Korean Events and Customs

korean sword dance jinju geommu

Photo credit: SJ Yang

South Korea’s culture is unmistakable. With strong ethnic ties to food, religion, and social rituals, Koreans share a definite cultural foundation.

With similar demographics to neighboring Japan, foreigners only make up about 2% of the South Korean population.

Before you venture to Korea (and even if you’re already there) you might have an easier time assimilating if you understand a bit more about what makes Koreans tick.

Dating in Korea

Meeting members of the opposite sex in Korea might be a challenge. Many Koreans, and even young people do not speak English well, and may be hesitant in starting up a conversation with a foreigner.

You’ll have better luck if you speak Korean, or have some connection to the country that makes the other person feel at ease. Koreans are normally shy with foreigners and for the most part are much less open-minded than Europeans or Americans when it comes to interracial relationships.

dating in koreaHolding Hands is Quite Popular

You may have noticed that many couples in Korea hold hands. Female friends often hold hand as well when they’re out together.

No, this doesn’t mean they’re lesbian or off the market, it’s just an expression of friendship that’s socially accepted.

Dating couples don’t show much affection in public however, and act kind of cold to each other in public.

Couple Wear is All the Rage

It’s a common sight in Korea to see a couple wearing almost the exact same clothing.

Termed pair wear, this practice often goes to the extreme with the two people wearing the same tennis shoes, shirts, and pants.

And it’s not just the young that do it, even people into their 30s show off their commitment to one another by looking identical.

100 Days is a Big Deal

Korean couples don’t celebrate anniversaries each year, but stop to take notice of their relationship every 100 days. This 100 day anniversary thing doesn’t stop with dating couples however, and newborn babies experience their first ceremony at the 100 day mark.

How to Behave in Korea (You Might Now Know This)

If you’re a Westerner like me, you probably won’t realize that things we do in our everyday lives sometimes aren’t appropriate in Korea.

In fact, if you’re an American, there are probably a few behavioral modifications you’ll need to make to avoid offending Koreans.

Staring is Rude (and so is smiling)

As you walk the streets in Korea, don’t be expected to be greeted warmly by every Korean that passes you by.

Adult Koreans are reserved and don’t generally show much emotion in public.

Because of this, any outward signs of overly friendly behavior will actually be off-putting to adults, and will leave them thinking that you’re immature or worse just plain rude.

You Might Get Shoved

Don’t take it personally if you get pushed, bumped, and jostled during your daily commute on public transportation. Koreans are used to being in tight quarters. This is especially true on subways during rush hour.

But these bumps aren’t mean spirited, and they’re totally accepted in normal daily life in Korea.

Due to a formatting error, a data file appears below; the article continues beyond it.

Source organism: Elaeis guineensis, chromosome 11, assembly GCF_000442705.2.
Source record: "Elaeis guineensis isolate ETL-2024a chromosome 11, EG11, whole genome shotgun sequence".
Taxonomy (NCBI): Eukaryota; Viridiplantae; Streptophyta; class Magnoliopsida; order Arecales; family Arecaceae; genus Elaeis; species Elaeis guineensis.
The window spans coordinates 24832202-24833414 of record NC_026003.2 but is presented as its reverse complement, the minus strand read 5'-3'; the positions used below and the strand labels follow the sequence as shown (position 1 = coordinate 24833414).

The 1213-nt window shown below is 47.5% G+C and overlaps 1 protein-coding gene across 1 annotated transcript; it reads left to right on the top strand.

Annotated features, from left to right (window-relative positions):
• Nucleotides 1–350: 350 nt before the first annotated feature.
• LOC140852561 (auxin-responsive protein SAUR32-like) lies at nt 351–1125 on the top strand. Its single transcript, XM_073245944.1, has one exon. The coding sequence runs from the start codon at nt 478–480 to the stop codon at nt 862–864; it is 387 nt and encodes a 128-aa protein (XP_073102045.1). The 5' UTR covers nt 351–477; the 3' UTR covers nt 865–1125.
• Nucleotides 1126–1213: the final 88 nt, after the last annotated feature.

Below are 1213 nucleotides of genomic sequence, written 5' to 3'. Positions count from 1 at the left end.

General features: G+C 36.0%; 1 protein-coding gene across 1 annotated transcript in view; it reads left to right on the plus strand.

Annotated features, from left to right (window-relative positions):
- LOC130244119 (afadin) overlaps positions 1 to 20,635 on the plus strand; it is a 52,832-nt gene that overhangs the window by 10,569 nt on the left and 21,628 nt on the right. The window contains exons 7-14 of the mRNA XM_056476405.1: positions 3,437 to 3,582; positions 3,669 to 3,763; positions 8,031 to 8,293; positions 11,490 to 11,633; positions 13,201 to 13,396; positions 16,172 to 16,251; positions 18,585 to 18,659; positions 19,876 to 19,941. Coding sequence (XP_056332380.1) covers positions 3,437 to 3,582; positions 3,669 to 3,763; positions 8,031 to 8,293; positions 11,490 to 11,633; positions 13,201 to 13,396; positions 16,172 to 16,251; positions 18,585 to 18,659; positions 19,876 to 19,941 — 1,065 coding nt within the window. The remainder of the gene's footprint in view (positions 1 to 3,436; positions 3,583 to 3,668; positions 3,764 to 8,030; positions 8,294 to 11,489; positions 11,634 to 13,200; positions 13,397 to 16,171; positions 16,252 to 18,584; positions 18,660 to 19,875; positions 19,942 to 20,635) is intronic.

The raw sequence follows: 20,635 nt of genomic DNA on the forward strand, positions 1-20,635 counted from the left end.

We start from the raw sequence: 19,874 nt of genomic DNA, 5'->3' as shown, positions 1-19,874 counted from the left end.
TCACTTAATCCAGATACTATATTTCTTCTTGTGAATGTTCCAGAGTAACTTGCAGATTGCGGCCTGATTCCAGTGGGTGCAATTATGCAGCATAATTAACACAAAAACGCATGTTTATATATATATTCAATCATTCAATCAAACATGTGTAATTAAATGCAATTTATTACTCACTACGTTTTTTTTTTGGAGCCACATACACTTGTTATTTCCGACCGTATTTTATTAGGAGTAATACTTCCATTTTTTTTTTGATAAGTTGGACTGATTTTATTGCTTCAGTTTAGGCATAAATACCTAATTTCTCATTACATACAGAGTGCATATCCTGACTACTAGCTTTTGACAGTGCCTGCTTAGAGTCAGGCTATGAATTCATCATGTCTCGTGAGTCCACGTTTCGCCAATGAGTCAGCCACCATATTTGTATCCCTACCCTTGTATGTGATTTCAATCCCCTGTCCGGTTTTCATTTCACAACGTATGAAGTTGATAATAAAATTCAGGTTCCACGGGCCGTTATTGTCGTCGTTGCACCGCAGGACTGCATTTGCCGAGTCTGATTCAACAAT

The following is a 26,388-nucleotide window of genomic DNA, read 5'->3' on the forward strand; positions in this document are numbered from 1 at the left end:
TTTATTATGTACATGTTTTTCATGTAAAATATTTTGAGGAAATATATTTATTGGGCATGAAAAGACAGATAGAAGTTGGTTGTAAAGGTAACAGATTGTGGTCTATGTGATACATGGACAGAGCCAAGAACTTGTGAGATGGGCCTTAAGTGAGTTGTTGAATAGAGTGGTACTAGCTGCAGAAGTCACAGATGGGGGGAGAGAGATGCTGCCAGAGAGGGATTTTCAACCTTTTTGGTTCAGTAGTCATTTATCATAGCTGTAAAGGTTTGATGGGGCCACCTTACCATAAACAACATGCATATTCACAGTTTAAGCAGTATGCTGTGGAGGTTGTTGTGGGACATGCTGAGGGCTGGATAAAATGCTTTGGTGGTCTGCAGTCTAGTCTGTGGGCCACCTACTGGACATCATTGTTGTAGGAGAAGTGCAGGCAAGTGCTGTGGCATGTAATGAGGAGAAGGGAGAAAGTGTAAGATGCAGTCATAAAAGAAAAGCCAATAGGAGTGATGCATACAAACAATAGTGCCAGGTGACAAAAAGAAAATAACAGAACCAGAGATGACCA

south korean protestChauvinism is Alive and Well in Korea

I hate to break it to you ladies out there, but Korea isn’t as friendly to female empowerment as say the liberal cities of America.

Whether you like it or not, women are objectified and categorized much more rigidly than you may be used to.

Korean and Japanese culture still very much favor males.

Protests are a Common Sight

Where I’m from in America having a protest is a big news story. Not so much in Korea.

Koreans it seems protest for just about anything. Most all of these are peaceful and are just a public demonstration of a group’s disagreement with a certain topic.

Man of the times these groups of Korean protestors sit in parks and listen to the protest leader explain why the group is doing as they are.

Sometimes these protests can get pretty crazy though. There’s been reports of violence and self-mutilation, but these actions aren’t the norm.

If you don’t have business being there, it’s probably best to steer clear and carry on with your business.

dont fill your own glass in korea

Photo credit: Bootsnall

Don’t Pour Your Own Drink

It’s considered bad taste to fill your own glass at meals if you’re eating with others.

What you should do is fill the other person’s glass and let them fill your own.

Don’t worry you won’t die of thirst, and if you’re eating with Koreans they will watch your glass like a hawk, ready to refill when it’s only half empty.

Don’t Lift Your Rice Bowl Off the Table

I had some trouble with this one because I lived in Japan for two years.

In Japan, it’s normal to bring plates and bowls to your mouth.

In Japan it’s considered impolite and boorish to transfer food long distances from tableware to mouth.

But it’s the exact opposite in Korea. Leave your plate and bowl on the table and use your silverware to transfer the food.

Also, Koreans use spoons instead of chopsticks to eat rice, which might be different than what you’re used to if you’ve lived in other Asian countries for a time.